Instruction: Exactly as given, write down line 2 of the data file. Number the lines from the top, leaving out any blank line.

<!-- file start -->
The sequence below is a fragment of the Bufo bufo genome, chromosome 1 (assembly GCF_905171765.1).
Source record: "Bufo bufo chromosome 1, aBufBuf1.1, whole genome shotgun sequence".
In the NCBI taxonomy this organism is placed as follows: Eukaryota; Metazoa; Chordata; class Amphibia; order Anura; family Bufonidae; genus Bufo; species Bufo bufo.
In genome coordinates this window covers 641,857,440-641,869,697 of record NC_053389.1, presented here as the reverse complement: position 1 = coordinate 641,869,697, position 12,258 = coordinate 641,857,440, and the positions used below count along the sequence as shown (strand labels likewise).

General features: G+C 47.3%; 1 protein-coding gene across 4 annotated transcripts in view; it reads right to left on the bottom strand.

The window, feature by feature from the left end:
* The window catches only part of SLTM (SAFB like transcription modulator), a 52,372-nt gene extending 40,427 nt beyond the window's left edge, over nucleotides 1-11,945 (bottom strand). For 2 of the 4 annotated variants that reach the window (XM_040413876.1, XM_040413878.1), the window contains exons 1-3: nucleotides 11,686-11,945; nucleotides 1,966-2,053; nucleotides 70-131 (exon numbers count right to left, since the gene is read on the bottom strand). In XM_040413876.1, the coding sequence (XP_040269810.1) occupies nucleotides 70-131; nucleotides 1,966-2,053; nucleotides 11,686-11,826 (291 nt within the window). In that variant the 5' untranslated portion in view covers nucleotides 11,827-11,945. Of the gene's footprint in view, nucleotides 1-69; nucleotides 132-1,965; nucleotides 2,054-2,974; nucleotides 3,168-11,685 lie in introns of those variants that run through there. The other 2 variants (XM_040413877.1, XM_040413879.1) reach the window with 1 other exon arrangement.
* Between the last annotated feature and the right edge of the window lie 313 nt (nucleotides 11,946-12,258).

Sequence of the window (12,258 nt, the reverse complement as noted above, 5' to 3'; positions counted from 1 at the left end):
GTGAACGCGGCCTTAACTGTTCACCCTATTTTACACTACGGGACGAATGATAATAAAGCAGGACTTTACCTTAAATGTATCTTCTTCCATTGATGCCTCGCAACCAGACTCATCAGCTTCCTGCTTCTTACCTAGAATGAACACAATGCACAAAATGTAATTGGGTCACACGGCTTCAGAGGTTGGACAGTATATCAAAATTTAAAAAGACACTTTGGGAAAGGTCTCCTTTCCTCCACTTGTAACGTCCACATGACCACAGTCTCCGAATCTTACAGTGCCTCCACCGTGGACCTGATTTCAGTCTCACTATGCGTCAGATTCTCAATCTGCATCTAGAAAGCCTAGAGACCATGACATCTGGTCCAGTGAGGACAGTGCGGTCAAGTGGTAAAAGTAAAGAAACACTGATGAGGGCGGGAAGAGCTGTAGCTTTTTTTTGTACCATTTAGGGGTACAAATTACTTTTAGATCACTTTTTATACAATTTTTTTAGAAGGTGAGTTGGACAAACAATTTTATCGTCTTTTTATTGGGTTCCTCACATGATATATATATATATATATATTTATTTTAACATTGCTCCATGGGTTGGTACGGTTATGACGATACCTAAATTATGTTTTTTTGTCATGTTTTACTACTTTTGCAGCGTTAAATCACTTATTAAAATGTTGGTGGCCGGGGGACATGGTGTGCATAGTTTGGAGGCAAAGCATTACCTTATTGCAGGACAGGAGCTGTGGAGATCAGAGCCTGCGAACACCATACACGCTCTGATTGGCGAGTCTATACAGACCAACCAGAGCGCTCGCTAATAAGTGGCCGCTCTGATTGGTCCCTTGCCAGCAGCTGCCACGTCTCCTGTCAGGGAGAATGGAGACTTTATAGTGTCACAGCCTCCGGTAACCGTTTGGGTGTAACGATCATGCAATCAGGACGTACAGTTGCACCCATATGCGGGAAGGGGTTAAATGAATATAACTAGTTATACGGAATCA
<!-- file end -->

Source record: "Bufo bufo chromosome 1, aBufBuf1.1, whole genome shotgun sequence".